I know I’m a major gadget snob, and I’ve expressed my dislike at having kids less than ten years old play or pass the time with an iPad. However, there’s always an exception to the rule, and I believe this is one of them.

During one of our flights, I added simple games, kids’ shows like Peppa Pig and Sesame Street, and other educational videos to my iPad. It was neither a very long flight nor a short one, it was somewhat in-between (around 1 ½ hours).

And I’ve never been happier to succumb to the temptation of technology. While my then-10-month-old boy was enjoying munching on his steamed vegetable, he was watching his favorite shows.I’m telling you; it was a smooth ride. I couldn’t believe it either; it was Peppa Pig to the rescue.

5. Keep the baby awake while waiting to board the plane.

The hum of the engines is pretty soothing for them. When you schedule the flight to coincide with their nap or sleeping times, you might find them snoozing soundly after takeoff.

So it goes without saying, if he takes his nap at 11 AM, you could book the nearest flight schedule and keep him awake until after the ascent. Unless there’s turbulence, he will feel relaxed and will probably just wake up in time for the landing.

A sleeping baby equals a peaceful flight for the parents and everyone else onboard.

A sleeping baby equals a peaceful flight

6. Feed during ascent and descent to avoid ear popping.

I have this habit of chewing gum during flights to prevent this sensation. Even after flying a couple of times, I still find it uncomfortable. And there’s always a huge possibility of a calm baby distressing after the takeoff.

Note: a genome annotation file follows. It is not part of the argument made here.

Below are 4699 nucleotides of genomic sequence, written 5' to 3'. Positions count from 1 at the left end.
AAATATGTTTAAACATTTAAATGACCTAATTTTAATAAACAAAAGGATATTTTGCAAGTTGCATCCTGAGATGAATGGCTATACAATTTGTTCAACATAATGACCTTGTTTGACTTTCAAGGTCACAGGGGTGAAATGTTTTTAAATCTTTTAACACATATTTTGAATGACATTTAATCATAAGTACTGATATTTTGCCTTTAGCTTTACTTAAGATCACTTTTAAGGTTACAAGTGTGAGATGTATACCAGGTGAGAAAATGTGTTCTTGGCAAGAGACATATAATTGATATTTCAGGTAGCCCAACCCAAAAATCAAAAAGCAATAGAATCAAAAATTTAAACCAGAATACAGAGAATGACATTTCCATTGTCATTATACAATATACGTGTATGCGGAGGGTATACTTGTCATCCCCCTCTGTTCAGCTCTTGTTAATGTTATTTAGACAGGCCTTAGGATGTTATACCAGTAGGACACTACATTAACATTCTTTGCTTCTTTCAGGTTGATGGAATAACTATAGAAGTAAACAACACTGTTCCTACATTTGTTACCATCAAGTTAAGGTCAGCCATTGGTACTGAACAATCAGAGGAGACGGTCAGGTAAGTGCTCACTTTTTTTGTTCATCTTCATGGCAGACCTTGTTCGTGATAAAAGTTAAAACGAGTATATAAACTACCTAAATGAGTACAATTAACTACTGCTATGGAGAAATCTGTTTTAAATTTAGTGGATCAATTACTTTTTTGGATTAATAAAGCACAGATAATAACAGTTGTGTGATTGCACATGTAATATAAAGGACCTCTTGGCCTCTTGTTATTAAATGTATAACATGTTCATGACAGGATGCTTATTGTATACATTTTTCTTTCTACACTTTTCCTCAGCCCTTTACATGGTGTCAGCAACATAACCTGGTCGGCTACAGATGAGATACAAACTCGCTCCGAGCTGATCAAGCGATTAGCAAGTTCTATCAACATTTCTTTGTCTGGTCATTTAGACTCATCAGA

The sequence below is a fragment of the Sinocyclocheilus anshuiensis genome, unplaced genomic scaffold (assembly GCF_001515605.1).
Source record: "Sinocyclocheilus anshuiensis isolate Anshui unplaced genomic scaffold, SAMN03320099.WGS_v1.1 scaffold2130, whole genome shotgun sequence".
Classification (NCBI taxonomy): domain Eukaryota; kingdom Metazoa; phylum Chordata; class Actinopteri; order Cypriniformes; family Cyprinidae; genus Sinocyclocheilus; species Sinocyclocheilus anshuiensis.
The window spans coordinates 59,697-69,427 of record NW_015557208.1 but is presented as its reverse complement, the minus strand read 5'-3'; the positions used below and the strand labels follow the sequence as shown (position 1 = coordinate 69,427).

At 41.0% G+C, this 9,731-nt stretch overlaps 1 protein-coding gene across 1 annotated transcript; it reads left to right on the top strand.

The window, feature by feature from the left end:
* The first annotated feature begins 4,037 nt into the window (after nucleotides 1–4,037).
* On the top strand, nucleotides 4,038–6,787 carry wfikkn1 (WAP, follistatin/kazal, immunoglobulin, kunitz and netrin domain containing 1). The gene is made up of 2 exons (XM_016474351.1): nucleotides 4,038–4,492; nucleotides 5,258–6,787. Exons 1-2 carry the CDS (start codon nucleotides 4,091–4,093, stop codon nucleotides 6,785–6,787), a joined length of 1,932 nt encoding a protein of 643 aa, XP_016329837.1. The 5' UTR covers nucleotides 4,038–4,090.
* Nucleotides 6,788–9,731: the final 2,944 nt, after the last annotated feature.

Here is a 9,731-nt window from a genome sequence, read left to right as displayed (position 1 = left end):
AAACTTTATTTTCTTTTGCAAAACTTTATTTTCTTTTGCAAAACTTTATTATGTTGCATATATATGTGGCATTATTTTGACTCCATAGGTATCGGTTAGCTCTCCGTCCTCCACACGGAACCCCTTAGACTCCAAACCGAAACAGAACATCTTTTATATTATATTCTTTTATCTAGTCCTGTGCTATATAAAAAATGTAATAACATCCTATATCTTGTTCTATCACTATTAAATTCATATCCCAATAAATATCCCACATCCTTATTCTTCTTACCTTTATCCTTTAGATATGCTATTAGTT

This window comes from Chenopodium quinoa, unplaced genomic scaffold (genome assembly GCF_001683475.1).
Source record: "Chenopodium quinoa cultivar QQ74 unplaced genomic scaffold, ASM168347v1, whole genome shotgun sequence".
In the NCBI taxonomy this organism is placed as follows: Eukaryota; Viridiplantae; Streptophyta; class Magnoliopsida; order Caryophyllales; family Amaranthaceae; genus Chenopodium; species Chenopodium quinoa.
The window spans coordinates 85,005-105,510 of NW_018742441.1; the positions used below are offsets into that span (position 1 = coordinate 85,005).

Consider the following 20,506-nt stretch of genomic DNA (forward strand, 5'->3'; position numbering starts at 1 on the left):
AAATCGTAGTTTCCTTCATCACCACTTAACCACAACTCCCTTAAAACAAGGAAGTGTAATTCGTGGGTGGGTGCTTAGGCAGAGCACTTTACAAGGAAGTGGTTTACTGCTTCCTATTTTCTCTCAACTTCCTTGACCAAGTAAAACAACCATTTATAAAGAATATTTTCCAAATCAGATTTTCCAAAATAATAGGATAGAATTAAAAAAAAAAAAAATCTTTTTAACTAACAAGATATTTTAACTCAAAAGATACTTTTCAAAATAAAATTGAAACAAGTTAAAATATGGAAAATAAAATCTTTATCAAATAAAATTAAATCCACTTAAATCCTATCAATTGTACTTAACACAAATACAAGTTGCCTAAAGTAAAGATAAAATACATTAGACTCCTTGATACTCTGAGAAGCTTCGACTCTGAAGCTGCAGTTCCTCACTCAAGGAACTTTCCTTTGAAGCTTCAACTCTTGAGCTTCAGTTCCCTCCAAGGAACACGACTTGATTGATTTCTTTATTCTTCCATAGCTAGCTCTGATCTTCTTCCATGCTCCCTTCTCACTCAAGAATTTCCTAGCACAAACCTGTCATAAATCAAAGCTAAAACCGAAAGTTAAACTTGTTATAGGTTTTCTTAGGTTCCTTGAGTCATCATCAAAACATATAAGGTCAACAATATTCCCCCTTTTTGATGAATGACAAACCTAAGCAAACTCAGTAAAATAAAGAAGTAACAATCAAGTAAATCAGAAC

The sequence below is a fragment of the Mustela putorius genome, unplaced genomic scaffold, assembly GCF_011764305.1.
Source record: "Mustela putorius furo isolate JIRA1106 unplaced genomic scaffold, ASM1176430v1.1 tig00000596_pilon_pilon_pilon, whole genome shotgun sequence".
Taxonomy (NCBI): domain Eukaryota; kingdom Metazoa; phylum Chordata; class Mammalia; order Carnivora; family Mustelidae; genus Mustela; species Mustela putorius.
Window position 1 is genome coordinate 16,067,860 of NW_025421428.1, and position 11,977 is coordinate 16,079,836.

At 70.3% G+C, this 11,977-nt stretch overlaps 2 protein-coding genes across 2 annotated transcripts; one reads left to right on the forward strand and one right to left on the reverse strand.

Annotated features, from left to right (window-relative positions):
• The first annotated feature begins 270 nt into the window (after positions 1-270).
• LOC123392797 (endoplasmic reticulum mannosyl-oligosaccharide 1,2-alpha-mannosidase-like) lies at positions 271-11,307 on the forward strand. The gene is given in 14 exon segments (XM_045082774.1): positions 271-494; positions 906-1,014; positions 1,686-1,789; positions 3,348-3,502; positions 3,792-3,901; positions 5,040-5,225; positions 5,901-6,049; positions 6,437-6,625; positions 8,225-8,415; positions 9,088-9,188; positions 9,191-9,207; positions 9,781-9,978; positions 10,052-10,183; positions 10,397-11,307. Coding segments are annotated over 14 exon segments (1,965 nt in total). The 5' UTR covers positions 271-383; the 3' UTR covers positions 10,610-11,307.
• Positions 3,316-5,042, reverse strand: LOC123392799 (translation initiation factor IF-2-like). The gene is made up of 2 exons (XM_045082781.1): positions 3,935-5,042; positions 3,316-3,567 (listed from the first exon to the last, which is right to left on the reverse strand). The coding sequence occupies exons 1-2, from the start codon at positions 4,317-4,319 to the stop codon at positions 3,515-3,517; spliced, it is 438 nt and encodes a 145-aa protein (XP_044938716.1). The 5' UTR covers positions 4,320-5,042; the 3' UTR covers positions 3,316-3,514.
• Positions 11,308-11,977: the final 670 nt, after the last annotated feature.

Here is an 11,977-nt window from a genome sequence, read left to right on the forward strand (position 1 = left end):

One minute they would be all happy and relaxed then after the ear popping, they’d be wailing as if you’ve just taken their favorite toy – mostly because they’re confused and scared. What you can do is feed them milk.

Swallowing can equalize the air pressure changes in the ear. If they’re drinking from a bottle, always keep them upright.

7. Bribe other passengers.

I’ve never done this, but a friend has. They flew with their 6-month old and before relaxing in their seat, they gave everyone a mini Ziploc bag containing ear plugs and candies with a note saying “I may cry during the flight so, please put in these ear plugs and enjoy these sweets. Sorry in advance, I’m kinda new to all these.”

It’s a cute gesture and one that will make your fellow passengers less irritated. Some may not use those plugs but hey; it’s the thought that counts.

Ready To Travel With Your Little One?

Flying commercial and going on trips should be a fun experience for you and your child regardless of their age. I know it’s easier said than done because I’ve been there.

But though your wee one’s mood is something you have no control over, you can follow these steps to minimize any discomfort for them and also to lessen the likelihood of temper tantrums.

Remember, taking vacations is a great family bonding and effective stress reliever – don’t let one flight ruin all that.

Tell us what you think in the comments!

Nancy Shaw
 

Hi. My name is Nancy. I am a nurse by profession and a writer by passion and ever since I became a mother, I’ve become very active in sharing useful and important information about basically anything under the sun and a full-time mother to a 21-month old boy. Read more about me here.